calculate your profit

Best Ways to Calculate Your Profit


Best Ways to Calculate Your Profit

If you’re starting a business, you’re going to need to know how much money you’re really making! Often, entrepreneurs are great at what they do, but they’re not so great at the financial side of things. Not to fear! This article will tell you what you need to know about calculating your profit and more. 

Revenue vs. Profit

Revenue is all the money that your business brings in from doing business. In other words, it’s the amount of your sales. It does not include money that you put into the business, or money that the business receives from lenders or investors. 

It would be great if you could keep all the money you bring in, right? But, alas, you have expenses. You have the costs to make your product or provide your service, and you may have monthly expenses that you pay for your business location rent, utilities, insurance, software expenses, marketing expenses, and more. 

Profit is what’s left of revenue after you pay all those expenses. In simple terms revenue minus expenses equals profit. 

Gross Profit vs. Net Profit

To complicate things, you’ll have gross profit and net profit. Gross profit, also known as gross income, is what you make after your cost of goods sold. So, if your product costs $10 to make or purchase at a wholesale price, $10 is your cost of goods sold. If you sell your product for $30, you’ll take your revenue ($30) minus your cost of goods sold ($10) to get your gross profit. 

On your income statement, it will show your total revenue minus your total costs of goods sold to give you your total gross profit. For example, using the scenario above, if you sold 100 products in a month, your revenue is $30 x100, or $3,000. Your total cost of goods sold is $10 x 100, or $1,000. Your gross profit is, therefore, $2,000.

To calculate your net profit, you have to deduct the rest of your business expenses. Gross profit minus your monthly expenses equals your net profit.  So, if your monthly expenses were $500, your net profit is your gross profit ($2,000) minus your monthly expenses ($500), or $1,500. That is the amount you keep in your pocket for the month – your net profit. 

Profit Margin

Your profit margin is simply your profit expressed as a percentage. Again, you’ll have a gross profit margin and a net profit margin.  Your gross profit margin is the percentage of revenue that remains after your cost of goods sold, which is your gross profit. You’ll take your gross profit ($2,000) divided by your revenue ($3,000) to get your gross profit margin, which is .667, or 66.7%.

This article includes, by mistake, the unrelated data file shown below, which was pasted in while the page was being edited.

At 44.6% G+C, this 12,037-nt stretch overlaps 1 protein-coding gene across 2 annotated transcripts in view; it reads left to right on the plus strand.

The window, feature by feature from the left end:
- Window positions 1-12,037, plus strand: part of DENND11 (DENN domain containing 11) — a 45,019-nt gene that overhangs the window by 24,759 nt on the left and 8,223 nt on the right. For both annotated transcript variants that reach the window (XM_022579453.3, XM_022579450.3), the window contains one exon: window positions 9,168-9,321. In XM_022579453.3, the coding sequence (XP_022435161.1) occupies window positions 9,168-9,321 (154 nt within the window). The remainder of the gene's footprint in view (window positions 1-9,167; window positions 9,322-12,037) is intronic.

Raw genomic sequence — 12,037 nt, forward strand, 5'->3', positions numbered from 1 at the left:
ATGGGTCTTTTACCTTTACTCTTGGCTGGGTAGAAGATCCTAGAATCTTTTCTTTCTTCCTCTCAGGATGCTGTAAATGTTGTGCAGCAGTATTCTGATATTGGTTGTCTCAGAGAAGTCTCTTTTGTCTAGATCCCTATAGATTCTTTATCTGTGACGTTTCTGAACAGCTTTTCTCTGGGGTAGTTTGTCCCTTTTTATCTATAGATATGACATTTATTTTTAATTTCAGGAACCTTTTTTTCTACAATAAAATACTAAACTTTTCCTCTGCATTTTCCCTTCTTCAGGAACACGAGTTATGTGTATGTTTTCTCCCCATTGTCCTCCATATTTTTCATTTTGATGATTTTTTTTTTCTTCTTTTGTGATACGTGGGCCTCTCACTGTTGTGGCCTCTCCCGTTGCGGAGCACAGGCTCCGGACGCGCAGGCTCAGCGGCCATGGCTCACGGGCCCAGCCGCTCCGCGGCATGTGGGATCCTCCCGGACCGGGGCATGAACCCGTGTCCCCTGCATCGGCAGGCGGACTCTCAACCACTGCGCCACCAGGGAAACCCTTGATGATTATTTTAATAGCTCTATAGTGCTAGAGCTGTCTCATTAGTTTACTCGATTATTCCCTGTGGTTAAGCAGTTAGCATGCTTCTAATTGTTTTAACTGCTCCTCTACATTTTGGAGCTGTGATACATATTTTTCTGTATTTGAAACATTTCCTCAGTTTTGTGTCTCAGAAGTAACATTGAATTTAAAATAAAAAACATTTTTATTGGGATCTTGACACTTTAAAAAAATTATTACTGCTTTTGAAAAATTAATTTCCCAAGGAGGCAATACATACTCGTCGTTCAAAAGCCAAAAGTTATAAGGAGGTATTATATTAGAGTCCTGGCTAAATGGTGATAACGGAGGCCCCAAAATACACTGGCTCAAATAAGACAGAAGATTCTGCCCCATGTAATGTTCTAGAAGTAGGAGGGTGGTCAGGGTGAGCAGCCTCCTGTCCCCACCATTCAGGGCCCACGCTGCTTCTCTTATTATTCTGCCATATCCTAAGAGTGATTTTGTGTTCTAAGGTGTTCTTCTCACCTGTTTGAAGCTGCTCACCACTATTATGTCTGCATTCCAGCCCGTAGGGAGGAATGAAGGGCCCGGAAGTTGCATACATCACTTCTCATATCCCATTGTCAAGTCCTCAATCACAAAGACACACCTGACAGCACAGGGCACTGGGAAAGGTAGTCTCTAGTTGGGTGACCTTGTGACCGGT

Your net profit margin is the percentage of revenue that remains after all your expenses, which include your cost of goods sold and your monthly expenses. That remaining revenue is your net profit, which is $1,500. So to get your net profit margin, you’ll take your net profit ($1,500) divided by your revenue ($3,000) to get your net profit margin, which is .50 or 50%.

Calculating Your Markup

So, why does all this matter? You can use these numbers to determine what your markup from your cost of goods sold should be based on how much money you want to make. Of course, you still have to price your products to be competitive in the market but using the information will give you some guidance when it comes to pricing for profit.

So, say you know that you need to have a gross profit margin of 80% to make enough money to pay your monthly expenses and pay yourself.  If your product, again, costs $10 to make, how much does your price need to be to get you an 80% gross profit margin? 

It gets a little sticky here because you have to look at the equation a little differently. To get to an 80% gross profit, your cost of goods sold needs to be 20% of your price. Therefore, to calculate the price that you need to achieve that 80% mark, you’ll take your cost of goods sold ($10) divided by 20% or .20, and that will give you a target price of $50. That means that to achieve an 80% gross profit margin, you need to raise your price from $30 to $50. 

(Instead of going through this math, you can use an online markup calculator.)

Again, you may or may not be able to raise your price, based on what price the market is willing to pay for your product. You could instead try to reduce the cost of goods sold to increase your profit margin. If you are purchasing your product wholesale from a manufacturer, usually if you increase the amount you purchase from them at one time, they will offer a discounted price. 

If you can get your cost of goods down to $8, you only have to raise your price to $40. To get to your target profit margin of 80% without raising your price, you’d have to get your cost of goods down to $6. 

Projecting Your Profit

You can also use your profit margins to project how much you’re going to make each month or for the year based on what you think your sales will be. If all things stay the same in terms of cost and price, you know that your gross profit margin is 66.7%. 

If you increase your sales to 200 products for the month, your revenue will now be $6,000. Your gross profit is therefore about $4,000. If your monthly expenses stay at $500, your net profit will be $3,500. What this means also is that you’ve increased your net profit margin to about 58%. 

If your monthly expenses stay constant, as you increase your sales over time, your net profit margin will continue to increase. That means more and more money stays in your pocket!

In Closing

As a business owner, it’s important to understand your financials at least on a basic level, even though you may not enjoy it. However, there are many online tools that can help you, and at some point, you’ll probably want an accountant to help you with financial statements and taxes. Now, though, you know the basics of calculating your profit, so go ahead and get back to work and make that profit grow!

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